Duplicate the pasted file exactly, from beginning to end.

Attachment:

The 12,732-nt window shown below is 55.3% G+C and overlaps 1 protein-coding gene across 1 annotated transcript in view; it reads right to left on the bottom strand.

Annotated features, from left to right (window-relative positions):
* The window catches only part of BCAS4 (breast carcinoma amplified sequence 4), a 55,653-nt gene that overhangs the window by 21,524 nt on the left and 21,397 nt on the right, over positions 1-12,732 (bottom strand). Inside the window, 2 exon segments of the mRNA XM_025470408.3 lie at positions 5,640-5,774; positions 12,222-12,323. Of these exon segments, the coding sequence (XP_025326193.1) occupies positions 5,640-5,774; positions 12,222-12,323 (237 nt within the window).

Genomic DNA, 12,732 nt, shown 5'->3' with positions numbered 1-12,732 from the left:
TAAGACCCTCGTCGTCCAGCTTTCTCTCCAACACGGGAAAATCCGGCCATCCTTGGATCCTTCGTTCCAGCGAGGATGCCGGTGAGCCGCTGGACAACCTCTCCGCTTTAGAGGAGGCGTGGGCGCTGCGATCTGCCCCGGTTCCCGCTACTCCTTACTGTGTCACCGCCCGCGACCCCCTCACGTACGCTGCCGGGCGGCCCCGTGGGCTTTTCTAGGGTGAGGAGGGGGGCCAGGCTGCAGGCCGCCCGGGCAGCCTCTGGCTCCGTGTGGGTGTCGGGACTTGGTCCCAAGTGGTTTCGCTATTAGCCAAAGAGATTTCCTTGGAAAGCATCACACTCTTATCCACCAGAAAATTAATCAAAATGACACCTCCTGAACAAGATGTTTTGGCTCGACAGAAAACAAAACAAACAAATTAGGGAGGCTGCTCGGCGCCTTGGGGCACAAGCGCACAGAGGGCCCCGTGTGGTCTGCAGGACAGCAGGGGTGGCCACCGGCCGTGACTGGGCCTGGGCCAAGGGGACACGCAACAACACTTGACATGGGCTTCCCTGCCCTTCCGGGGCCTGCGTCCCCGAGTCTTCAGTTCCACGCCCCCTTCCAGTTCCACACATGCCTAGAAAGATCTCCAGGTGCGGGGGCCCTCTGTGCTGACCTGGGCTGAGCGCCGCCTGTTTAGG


The 12,732-nt window shown below is 55.3% G+C and overlaps 1 protein-coding gene across 1 annotated transcript in view; it reads right to left on the bottom strand.

Annotated features, from left to right (window-relative positions):
* The window catches only part of BCAS4 (breast carcinoma amplified sequence 4), a 55,653-nt gene that overhangs the window by 21,524 nt on the left and 21,397 nt on the right, over positions 1-12,732 (bottom strand). Inside the window, 2 exon segments of the mRNA XM_025470408.3 lie at positions 5,640-5,774; positions 12,222-12,323. Of these exon segments, the coding sequence (XP_025326193.1) occupies positions 5,640-5,774; positions 12,222-12,323 (237 nt within the window).

Genomic DNA, 12,732 nt, shown 5'->3' with positions numbered 1-12,732 from the left:
TAAGACCCTCGTCGTCCAGCTTTCTCTCCAACACGGGAAAATCCGGCCATCCTTGGATCCTTCGTTCCAGCGAGGATGCCGGTGAGCCGCTGGACAACCTCTCCGCTTTAGAGGAGGCGTGGGCGCTGCGATCTGCCCCGGTTCCCGCTACTCCTTACTGTGTCACCGCCCGCGACCCCCTCACGTACGCTGCCGGGCGGCCCCGTGGGCTTTTCTAGGGTGAGGAGGGGGGCCAGGCTGCAGGCCGCCCGGGCAGCCTCTGGCTCCGTGTGGGTGTCGGGACTTGGTCCCAAGTGGTTTCGCTATTAGCCAAAGAGATTTCCTTGGAAAGCATCACACTCTTATCCACCAGAAAATTAATCAAAATGACACCTCCTGAACAAGATGTTTTGGCTCGACAGAAAACAAAACAAACAAATTAGGGAGGCTGCTCGGCGCCTTGGGGCACAAGCGCACAGAGGGCCCCGTGTGGTCTGCAGGACAGCAGGGGTGGCCACCGGCCGTGACTGGGCCTGGGCCAAGGGGACACGCAACAACACTTGACATGGGCTTCCCTGCCCTTCCGGGGCCTGCGTCCCCGAGTCTTCAGTTCCACGCCCCCTTCCAGTTCCACACATGCCTAGAAAGATCTCCAGGTGCGGGGGCCCTCTGTGCTGACCTGGGCTGAGCGCCGCCTGTTTAGG